I don’t have much of a track record as a tipster – the horse I backed in last weekend’s Grand National exceeded my expectations simply by not dying – but even I feel emboldened to hazard that the SNP might do quite well in next month’s General Election.

The polls suggest the SNP will win a majority of Scottish votes and almost all available seats. On the face of it this looks like a deep political consensus, but in reality I don’t remember our political culture ever feeling so divided.

In this post I explore post-referendum polarisation and unpick some of the myths that have come to be accepted as reality by large swathes of the electorate.  (more…)

It all seemed so positive at the time.

In the run-up to the referendum, many, many thousands of people took the time to educate themselves, and each other, about how we in Scotland are governed. Information came to light about taxation flows, media coverage, oil revenues, voting records, expenses payments. Everywhere, people were interested in politics.

I always wanted that to happen, so the last few tumultuous months before the vote were quite dizzying to live through.

I voted Yes. I was sure it was the right thing to do.

It was an article of faith on the Yes side that lots of citizens had journeyed from No to Yes, but no one ever headed in the opposite direction.

Well, more than two months after September 18th, I look around me at what the Yes movement has become. And I think I want out.

It all seemed so positive at the time. But last week the Yes movement entered its imperial phase, signalled in particular by the massive SNP celebration event at the Hydro in Glasgow. And the jubilant tone of the thousands of Yes voters glorying in that event and others finally tipped me over the edge.

It’s that tone that makes me suspect the movement was built on a fundamentally flawed conception of power all along. It’s that tone that makes me question the credibility of the leaders who have emerged from the Yes movement, and the cheerleaders who hero-worship them. And it’s that tone that makes me doubt the progressive credentials of the entire enterprise.

It all seemed so positive at the time. But I’m increasingly concerned that the Scottish public sphere faces a serious threat from authoritarian, sanctimonious Yes fundamentalists.

And that’s the very opposite of what I thought I was voting for.

Allow me to explain.


In Scotland, and across the world, we’ve never had access to so much information. There’s never been so much news; so much analysis; so much stuff to keep up with.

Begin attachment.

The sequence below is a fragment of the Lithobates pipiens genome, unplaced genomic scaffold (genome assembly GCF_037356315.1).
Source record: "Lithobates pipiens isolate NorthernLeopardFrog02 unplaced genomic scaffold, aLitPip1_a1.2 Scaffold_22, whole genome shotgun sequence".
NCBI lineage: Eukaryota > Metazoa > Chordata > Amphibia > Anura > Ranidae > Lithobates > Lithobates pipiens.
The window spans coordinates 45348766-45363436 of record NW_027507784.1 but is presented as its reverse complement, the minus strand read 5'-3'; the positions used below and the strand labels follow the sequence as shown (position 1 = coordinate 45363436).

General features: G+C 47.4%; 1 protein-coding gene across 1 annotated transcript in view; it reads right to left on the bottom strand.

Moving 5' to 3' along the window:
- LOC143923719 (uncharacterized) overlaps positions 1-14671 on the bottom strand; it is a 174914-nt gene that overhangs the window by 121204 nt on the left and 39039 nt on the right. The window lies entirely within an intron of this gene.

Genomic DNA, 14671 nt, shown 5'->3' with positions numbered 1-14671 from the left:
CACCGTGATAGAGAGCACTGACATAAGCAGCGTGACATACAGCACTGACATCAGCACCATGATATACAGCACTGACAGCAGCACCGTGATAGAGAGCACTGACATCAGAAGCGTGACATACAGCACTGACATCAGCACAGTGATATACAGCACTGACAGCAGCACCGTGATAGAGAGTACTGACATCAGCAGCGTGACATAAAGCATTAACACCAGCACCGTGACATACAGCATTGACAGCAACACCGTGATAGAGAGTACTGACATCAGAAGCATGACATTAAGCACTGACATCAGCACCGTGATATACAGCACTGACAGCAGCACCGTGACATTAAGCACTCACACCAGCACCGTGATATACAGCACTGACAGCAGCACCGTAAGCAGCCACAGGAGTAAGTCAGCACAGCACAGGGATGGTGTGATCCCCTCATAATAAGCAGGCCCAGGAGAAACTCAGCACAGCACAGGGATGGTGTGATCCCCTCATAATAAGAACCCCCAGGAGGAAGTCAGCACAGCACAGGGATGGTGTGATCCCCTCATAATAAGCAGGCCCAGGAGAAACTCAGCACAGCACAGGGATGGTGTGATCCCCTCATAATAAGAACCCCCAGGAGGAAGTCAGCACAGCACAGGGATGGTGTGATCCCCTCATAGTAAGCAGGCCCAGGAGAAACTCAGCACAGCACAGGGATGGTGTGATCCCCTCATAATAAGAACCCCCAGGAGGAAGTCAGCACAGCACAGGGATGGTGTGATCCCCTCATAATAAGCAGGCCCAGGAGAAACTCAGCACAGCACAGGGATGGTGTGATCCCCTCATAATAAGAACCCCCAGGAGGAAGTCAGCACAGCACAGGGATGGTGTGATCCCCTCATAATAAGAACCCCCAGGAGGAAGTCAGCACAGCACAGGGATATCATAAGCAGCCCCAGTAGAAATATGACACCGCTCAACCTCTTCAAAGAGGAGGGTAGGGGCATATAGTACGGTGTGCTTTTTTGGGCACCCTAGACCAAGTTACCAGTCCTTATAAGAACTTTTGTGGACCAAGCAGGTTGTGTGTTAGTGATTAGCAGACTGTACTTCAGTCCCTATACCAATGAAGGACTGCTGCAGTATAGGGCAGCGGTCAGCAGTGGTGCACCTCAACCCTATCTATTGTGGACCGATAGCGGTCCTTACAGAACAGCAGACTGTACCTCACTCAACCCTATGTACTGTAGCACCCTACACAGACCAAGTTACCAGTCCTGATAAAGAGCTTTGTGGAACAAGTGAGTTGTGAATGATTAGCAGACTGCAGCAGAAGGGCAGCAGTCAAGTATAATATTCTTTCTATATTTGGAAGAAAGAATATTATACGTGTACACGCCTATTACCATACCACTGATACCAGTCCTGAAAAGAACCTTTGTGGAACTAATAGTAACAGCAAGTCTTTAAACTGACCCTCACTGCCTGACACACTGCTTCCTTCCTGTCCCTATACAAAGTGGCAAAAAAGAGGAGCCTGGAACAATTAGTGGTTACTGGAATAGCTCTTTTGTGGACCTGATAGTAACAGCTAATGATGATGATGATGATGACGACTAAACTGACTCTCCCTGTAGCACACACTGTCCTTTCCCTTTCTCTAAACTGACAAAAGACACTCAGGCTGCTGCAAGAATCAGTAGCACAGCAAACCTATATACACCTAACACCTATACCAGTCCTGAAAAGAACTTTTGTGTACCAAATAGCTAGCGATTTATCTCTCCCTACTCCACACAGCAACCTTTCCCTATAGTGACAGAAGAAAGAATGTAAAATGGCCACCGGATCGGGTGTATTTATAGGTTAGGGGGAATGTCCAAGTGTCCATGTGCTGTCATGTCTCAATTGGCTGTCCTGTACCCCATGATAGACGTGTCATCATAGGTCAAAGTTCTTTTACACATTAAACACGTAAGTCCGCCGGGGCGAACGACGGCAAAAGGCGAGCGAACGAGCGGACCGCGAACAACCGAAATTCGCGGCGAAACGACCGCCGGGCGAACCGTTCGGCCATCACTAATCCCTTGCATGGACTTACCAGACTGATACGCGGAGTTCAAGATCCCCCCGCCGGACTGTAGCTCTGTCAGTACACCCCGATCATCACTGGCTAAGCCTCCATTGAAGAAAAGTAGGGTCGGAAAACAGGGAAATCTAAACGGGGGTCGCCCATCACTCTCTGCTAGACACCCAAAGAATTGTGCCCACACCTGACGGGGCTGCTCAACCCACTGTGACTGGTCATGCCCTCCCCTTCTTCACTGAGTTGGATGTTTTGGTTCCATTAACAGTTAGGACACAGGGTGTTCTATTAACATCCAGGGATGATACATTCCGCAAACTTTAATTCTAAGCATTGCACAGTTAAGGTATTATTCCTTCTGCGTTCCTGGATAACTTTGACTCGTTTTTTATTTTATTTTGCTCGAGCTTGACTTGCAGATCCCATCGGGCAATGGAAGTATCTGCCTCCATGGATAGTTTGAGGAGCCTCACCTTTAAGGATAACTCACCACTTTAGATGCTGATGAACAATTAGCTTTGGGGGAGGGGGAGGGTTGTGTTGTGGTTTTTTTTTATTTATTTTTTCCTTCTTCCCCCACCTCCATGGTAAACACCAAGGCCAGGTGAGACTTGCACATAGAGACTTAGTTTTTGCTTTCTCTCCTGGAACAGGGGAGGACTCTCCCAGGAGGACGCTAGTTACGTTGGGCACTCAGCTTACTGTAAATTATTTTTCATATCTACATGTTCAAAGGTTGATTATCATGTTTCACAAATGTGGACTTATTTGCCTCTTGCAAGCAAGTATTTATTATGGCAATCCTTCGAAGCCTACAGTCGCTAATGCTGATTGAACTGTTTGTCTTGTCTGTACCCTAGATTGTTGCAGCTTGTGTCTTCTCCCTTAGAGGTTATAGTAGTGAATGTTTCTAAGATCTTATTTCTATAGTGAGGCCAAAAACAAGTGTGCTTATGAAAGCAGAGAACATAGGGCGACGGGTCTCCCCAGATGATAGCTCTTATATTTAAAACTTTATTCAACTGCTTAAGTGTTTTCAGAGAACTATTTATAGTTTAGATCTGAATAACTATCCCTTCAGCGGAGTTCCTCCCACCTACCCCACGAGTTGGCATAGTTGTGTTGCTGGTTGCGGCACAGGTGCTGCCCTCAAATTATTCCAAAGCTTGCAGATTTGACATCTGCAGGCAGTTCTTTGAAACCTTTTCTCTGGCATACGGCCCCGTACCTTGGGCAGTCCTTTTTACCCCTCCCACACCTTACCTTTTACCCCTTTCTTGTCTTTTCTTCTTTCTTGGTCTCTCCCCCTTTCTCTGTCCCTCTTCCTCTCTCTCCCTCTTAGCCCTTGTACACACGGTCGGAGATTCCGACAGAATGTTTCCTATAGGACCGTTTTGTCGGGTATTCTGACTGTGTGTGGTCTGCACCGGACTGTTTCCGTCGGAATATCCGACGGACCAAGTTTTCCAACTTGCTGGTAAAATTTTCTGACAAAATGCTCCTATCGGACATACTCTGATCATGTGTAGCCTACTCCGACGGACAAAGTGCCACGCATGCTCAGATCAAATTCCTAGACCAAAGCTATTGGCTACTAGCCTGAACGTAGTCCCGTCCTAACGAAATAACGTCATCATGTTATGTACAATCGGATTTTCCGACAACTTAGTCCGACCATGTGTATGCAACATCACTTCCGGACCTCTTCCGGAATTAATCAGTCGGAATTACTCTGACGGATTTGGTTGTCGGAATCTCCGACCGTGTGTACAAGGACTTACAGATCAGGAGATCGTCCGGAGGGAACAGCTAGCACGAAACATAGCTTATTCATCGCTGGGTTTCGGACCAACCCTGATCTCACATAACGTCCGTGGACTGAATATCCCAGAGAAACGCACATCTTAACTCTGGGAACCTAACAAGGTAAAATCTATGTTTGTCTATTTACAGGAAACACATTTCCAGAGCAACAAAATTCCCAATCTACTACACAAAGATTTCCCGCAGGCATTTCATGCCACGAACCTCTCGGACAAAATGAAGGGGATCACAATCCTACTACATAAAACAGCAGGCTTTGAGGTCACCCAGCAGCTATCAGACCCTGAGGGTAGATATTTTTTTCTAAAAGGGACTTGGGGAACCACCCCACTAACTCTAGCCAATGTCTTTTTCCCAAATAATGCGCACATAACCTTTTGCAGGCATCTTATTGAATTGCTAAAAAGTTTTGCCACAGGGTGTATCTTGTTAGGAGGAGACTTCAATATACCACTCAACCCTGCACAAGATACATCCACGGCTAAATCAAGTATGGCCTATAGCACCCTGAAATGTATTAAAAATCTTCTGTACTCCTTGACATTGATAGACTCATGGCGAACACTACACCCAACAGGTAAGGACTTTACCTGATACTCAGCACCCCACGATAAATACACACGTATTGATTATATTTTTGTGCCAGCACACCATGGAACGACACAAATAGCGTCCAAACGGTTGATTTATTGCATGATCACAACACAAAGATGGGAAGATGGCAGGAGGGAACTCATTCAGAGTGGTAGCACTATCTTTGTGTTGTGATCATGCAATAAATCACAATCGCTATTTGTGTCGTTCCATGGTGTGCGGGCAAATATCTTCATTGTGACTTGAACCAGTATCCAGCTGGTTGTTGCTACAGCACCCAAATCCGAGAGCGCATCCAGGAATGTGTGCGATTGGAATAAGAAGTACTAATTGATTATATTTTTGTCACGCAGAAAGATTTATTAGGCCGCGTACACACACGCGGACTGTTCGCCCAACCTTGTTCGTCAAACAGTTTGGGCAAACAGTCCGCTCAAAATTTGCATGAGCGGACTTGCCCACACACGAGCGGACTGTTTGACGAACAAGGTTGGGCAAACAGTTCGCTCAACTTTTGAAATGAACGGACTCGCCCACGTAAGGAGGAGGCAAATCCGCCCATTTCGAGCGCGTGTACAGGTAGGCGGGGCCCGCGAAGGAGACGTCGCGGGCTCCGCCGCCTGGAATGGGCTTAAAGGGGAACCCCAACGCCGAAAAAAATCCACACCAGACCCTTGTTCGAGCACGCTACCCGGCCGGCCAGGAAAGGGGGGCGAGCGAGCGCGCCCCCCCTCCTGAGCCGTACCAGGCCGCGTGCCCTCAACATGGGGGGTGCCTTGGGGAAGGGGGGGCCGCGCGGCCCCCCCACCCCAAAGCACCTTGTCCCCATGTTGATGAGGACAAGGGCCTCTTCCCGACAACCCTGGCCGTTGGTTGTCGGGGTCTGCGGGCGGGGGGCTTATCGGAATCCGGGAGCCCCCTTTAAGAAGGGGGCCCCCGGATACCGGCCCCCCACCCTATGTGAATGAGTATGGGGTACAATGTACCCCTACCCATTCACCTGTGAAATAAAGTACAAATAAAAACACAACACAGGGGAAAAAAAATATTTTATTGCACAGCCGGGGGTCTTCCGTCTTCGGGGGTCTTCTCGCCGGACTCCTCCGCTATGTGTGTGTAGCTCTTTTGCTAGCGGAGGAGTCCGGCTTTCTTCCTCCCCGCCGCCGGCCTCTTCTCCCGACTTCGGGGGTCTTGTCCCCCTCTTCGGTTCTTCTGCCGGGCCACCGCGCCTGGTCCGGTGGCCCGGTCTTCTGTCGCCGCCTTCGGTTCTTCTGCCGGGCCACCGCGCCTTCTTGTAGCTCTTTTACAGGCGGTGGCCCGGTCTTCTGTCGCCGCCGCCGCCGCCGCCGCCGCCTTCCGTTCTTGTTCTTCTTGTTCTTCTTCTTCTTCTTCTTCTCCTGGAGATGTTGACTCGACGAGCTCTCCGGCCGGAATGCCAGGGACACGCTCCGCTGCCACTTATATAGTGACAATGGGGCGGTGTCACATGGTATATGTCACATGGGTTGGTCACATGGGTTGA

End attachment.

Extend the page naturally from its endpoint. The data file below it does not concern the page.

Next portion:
And yet our unprecedented access to data has coincided with something deeply troubling: a profound and growing sense of powerlessness.

Karl Marx wrote that previous philosophers had interpreted the world, when the point was to change it. Whereas these days it often feels like we, as citizens, read about the world, but cannot influence any of the big decisions that affect us.

In this post I will explain how this malaise has infected the body politic, and consider some of the prescriptions drawn up by political parties and social movements to cure it. I will then point, tentatively, to some possible routes out of our present impasse.

In the process I will discuss Russell Brand, Bertold Brecht, and the Scottish Labour Party’s present travails. I will play devil’s advocate on the topics of the European Union and the Yes campaign. And I will look at some very interesting developments on the Tory backbenches, dropping in some Manchester United references along the way. Enjoy!


As the dust settles on the independence referendum, one of the few points around which which a consensus appears to have formed is the wisdom of allowing 16- and 17-year olds to vote.

When the Scottish Parliament met yesterday for the first time since the referendum, parties offered broad encouragement to lowering the voting age to sixteen for future votes. Similarly, when Ed Miliband addressed the Labour Party Conference this week he declared his support for extending the franchise (he didn’t forget that bit of his speech so it must have been important).

I think it is absolutely imperative that the voting age is lowered. However I want to argue this from a slightly unorthodox perspective. (more…)